Signal Processors

All PA Systems are based around audio signals. They are mixed, routed around and amplified to provide various solutions to the user. Often it can be necessary to process these signals, for example to improve the frequency content or dynamics of the sound, add effects and manage audio for amplification over a live speaker system. A signal processor is a general term for any unit that performs this processing, encapsulating a wide variety of devices.

A complex PA System with many audio inputs, outputs and processors requires a patch bay. Often it is impractical to route audio around by manually and directly connecting different devices to each other due to them being in different physical locations or having sockets in hard to reach places. To get around this problem a patch bay is used. When installing a patch bay all the units in a system have their inputs and outputs wired to one piece of hardware mounted in a standard 19" rack with two rows of sockets. Then using "patch" leads (Often with 1/4" jack plugs) the audio from one piece of gear can be patched into another piece of gear by plugging one end of the lead into the top row (Outputs) and the other end into the bottom row (Inputs).

The range of human hearing goes from approximately 20Hz, the lowest audible sound, to 20 kHz, the highest. Sound consists of the amplitude of many different frequencies between this range, different sounds having a different frequency content, for example a bass guitar containing many low frequencies and a crash cymbal containing many high frequencies. One of the most common ways to process a signal is Equalization or, as it is commonly shortened, EQ. Equalization can be used to improve the timbre of a sound, reducing harsh or boomy frequencies and boosting sweeter ones. It can also be used as a "utility", removing frequencies which are causing feedback and reducing unpleasant sounds such as hum and noise. A lot of budget end sound equipment comes with just two or three knobs to control the volume of bass, mid and high frequencies. More fully featured equalizers come in two flavours, graphic and parametric. Graphic EQ, often found in rack units and on the master sections of mixing consoles, splits audio into a number of set frequency bands, anything from around 5 to 31. Each frequency band has a corresponding slider or fader for amplifying or attenuating the level of that frequency. Parametric EQ, often found on the individual channels of mixing desks, allows more specific control. Parametric EQ units have independent controls for the frequency of the sound being "EQed", the amount of amplification or attenuation being applied and often a third for bandwidth, that being the range of frequencies being effected.

Another very common piece of signal processing is compression. Compressors, instead of changing the frequency of the sound, change its dynamics. Put simply dynamics of a sound is the difference between the low and the high amplitudes of the sound, a short, sharp drum hit having a lot of dynamics, a constant rumbling bass note having little. Compressors change these dynamics by reducing the sound when it is at a high amplitude and boost it at a low amplitude, creating a smaller difference between low and high and reducing the dynamics. This is useful for such purposes as making a sound seem audibly louder without needing to increase the peak, or maximum, level of a system.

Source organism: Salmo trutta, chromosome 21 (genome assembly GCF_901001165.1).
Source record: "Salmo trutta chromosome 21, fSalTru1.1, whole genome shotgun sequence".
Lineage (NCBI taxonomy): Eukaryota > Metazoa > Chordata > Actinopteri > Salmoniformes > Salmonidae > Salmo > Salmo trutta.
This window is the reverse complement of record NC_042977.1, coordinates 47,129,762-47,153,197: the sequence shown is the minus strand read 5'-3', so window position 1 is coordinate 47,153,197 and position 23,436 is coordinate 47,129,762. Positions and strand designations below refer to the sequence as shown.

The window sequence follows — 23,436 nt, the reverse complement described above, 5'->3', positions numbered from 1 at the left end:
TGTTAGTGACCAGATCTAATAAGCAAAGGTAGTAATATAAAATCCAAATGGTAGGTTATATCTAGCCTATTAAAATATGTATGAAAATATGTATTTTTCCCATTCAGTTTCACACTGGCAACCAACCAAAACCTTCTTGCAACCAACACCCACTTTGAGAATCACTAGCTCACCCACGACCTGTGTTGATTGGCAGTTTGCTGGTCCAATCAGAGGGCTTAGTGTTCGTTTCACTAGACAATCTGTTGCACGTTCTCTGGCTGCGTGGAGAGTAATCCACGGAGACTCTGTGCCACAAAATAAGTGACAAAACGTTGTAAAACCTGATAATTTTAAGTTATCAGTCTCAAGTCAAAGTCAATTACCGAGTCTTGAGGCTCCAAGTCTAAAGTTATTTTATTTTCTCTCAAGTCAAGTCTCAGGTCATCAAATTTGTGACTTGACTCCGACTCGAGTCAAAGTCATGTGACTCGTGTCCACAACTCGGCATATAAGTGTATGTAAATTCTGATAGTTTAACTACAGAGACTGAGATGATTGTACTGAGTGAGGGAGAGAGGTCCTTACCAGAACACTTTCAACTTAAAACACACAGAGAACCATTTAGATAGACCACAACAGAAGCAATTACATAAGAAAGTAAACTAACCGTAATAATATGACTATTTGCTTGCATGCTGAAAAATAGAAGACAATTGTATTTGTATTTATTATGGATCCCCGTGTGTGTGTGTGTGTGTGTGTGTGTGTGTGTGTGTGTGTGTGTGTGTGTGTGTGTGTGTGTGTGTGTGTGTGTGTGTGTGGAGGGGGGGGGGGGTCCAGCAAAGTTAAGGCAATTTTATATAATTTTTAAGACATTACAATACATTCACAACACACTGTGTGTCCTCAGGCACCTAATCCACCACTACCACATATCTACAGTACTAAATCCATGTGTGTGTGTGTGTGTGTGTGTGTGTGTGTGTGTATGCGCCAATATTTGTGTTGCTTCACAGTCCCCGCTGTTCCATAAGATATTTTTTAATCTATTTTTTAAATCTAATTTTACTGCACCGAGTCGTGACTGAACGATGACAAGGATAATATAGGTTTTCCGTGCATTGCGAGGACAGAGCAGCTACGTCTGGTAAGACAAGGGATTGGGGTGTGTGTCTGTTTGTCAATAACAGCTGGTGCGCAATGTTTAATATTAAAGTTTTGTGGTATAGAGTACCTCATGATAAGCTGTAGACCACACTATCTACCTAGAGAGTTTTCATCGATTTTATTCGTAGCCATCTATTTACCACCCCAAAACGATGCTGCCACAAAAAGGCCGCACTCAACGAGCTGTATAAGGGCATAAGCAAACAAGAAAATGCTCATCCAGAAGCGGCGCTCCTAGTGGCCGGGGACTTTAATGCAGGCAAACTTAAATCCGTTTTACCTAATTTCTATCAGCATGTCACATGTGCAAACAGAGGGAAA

Feedback is a fact of life when dealing with live sound. Because of the nature of sound waves and electronic circuits sound can leave a speaker system, be picked up by a microphone and in turn leave the speaker system again, once again being amplified. This creates a harsh, deafening ring called feedback. This wants to be avoided at all costs but can be hard to control. Getting ever more frequent in use are dedicated feedback reduction units. These sound processors digitally "kill" the feedback and are placed over the audio before it goes to a speaker system.

In a live PA System the mix created by the user contains the full range of audio frequencies from the lowest bass to the highest treble. Individual speaker drivers cannot accurately reproduce this full range sound so use different designs to deal with different ranges of frequencies, for example a subwoofer reproduces bass frequencies. A crossover is required in this situation. A crossover, usually placed just before the amplifier, splits the full range signal into two or more discreet signals containing only a set range of frequencies matched against the speaker it will be powering.

It is becoming more common in recent years for many of the above signal processors to be combined into a single unit called a speaker management system. Taking the whole mix this can apply EQ, compression, feedback reduction and create multiple crossover signals all in one box.

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